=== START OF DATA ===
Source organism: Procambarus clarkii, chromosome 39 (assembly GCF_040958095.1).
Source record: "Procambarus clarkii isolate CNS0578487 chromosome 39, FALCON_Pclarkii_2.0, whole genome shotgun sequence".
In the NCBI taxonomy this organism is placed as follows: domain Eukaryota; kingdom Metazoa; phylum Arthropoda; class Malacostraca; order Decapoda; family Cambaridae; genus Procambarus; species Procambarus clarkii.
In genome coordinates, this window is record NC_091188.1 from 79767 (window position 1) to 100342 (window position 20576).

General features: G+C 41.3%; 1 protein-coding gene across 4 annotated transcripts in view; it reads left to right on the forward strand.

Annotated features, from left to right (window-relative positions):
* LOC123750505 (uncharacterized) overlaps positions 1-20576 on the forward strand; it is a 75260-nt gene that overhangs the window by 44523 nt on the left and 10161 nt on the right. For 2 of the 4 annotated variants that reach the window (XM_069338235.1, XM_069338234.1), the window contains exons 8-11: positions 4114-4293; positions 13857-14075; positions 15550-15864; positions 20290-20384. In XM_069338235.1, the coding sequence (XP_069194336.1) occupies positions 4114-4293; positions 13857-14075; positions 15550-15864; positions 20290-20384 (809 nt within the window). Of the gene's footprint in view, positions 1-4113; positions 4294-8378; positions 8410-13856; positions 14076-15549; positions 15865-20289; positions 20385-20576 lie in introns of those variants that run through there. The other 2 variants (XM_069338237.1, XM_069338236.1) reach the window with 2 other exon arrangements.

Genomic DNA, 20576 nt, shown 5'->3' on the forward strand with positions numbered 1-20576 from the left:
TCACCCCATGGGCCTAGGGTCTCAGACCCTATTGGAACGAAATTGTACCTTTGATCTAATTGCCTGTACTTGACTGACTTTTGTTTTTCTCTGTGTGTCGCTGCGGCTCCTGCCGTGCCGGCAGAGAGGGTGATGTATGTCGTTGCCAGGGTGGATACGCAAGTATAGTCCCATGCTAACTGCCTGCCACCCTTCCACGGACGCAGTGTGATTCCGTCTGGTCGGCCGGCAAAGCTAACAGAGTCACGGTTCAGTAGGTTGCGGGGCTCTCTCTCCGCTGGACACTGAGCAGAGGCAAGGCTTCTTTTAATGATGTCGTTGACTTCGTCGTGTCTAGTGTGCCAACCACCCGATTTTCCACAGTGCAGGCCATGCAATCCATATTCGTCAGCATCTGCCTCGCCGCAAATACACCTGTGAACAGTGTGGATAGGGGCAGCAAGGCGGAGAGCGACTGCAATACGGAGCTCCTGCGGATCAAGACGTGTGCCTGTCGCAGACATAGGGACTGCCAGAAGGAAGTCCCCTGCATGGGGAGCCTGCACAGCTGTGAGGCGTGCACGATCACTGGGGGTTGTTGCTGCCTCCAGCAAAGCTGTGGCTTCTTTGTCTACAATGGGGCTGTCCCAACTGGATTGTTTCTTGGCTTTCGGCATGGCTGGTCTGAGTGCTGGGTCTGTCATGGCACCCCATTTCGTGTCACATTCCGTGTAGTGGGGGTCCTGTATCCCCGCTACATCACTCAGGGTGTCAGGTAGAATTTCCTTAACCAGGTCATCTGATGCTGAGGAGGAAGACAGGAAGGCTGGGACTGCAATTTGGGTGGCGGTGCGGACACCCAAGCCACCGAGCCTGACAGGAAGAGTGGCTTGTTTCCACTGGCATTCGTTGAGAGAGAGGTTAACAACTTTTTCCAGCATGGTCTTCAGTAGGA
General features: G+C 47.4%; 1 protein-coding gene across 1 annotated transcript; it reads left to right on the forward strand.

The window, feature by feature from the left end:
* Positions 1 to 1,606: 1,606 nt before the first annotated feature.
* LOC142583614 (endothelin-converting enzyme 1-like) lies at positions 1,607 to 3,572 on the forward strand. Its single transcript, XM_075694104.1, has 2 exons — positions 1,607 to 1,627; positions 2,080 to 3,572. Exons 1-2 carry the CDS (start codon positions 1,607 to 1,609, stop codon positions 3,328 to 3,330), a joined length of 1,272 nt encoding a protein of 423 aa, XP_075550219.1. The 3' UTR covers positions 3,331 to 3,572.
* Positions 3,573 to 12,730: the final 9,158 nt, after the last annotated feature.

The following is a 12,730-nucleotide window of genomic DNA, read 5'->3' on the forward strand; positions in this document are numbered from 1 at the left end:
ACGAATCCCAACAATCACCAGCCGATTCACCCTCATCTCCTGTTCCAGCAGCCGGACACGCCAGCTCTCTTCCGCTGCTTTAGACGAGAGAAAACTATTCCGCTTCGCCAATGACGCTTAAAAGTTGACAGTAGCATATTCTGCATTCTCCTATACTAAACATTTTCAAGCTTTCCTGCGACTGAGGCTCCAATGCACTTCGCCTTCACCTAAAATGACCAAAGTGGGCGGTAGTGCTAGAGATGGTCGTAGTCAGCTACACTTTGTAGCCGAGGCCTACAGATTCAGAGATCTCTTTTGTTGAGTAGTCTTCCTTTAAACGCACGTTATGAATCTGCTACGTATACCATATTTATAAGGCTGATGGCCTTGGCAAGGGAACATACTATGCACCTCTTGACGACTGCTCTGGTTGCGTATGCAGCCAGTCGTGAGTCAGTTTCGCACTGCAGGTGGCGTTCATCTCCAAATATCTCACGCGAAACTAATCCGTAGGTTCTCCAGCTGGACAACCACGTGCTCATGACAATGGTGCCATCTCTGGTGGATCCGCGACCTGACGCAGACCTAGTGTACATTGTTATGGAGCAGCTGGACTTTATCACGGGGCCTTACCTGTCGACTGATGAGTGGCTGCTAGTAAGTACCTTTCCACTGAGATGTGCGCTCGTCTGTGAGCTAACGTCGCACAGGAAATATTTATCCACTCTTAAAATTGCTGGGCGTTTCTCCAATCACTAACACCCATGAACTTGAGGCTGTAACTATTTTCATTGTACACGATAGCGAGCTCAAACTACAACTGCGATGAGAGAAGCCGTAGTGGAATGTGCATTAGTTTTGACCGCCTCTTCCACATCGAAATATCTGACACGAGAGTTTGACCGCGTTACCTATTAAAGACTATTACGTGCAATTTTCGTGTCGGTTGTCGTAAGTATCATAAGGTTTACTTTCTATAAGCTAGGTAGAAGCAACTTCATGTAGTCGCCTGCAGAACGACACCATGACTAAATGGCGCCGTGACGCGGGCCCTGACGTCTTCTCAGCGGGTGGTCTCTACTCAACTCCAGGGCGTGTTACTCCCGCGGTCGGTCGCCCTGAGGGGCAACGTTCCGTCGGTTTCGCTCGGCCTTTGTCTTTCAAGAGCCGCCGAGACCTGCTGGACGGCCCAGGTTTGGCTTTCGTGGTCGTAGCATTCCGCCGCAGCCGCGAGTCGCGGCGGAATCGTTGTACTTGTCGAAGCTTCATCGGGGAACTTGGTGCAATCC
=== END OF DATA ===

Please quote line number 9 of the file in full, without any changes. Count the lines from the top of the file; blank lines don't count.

TCACCCCATGGGCCTAGGGTCTCAGACCCTATTGGAACGAAATTGTACCTTTGATCTAATTGCCTGTACTTGACTGACTTTTGTTTTTCTCTGTGTGTCGCTGCGGCTCCTGCCGTGCCGGCAGAGAGGGTGATGTATGTCGTTGCCAGGGTGGATACGCAAGTATAGTCCCATGCTAACTGCCTGCCACCCTTCCACGGACGCAGTGTGATTCCGTCTGGTCGGCCGGCAAAGCTAACAGAGTCACGGTTCAGTAGGTTGCGGGGCTCTCTCTCCGCTGGACACTGAGCAGAGGCAAGGCTTCTTTTAATGATGTCGTTGACTTCGTCGTGTCTAGTGTGCCAACCACCCGATTTTCCACAGTGCAGGCCATGCAATCCATATTCGTCAGCATCTGCCTCGCCGCAAATACACCTGTGAACAGTGTGGATAGGGGCAGCAAGGCGGAGAGCGACTGCAATACGGAGCTCCTGCGGATCAAGACGTGTGCCTGTCGCAGACATAGGGACTGCCAGAAGGAAGTCCCCTGCATGGGGAGCCTGCACAGCTGTGAGGCGTGCACGATCACTGGGGGTTGTTGCTGCCTCCAGCAAAGCTGTGGCTTCTTTGTCTACAATGGGGCTGTCCCAACTGGATTGTTTCTTGGCTTTCGGCATGGCTGGTCTGAGTGCTGGGTCTGTCATGGCACCCCATTTCGTGTCACATTCCGTGTAGTGGGGGTCCTGTATCCCCGCTACATCACTCAGGGTGTCAGGTAGAATTTCCTTAACCAGGTCATCTGATGCTGAGGAGGAAGACAGGAAGGCTGGGACTGCAATTTGGGTGGCGGTGCGGACACCCAAGCCACCGAGCCTGACAGGAAGAGTGGCTTGTTTCCACTGGCATTCGTTGAGAGAGAGGTTAACAACTTTTTCCAGCATGGTCTTCAGTAGGA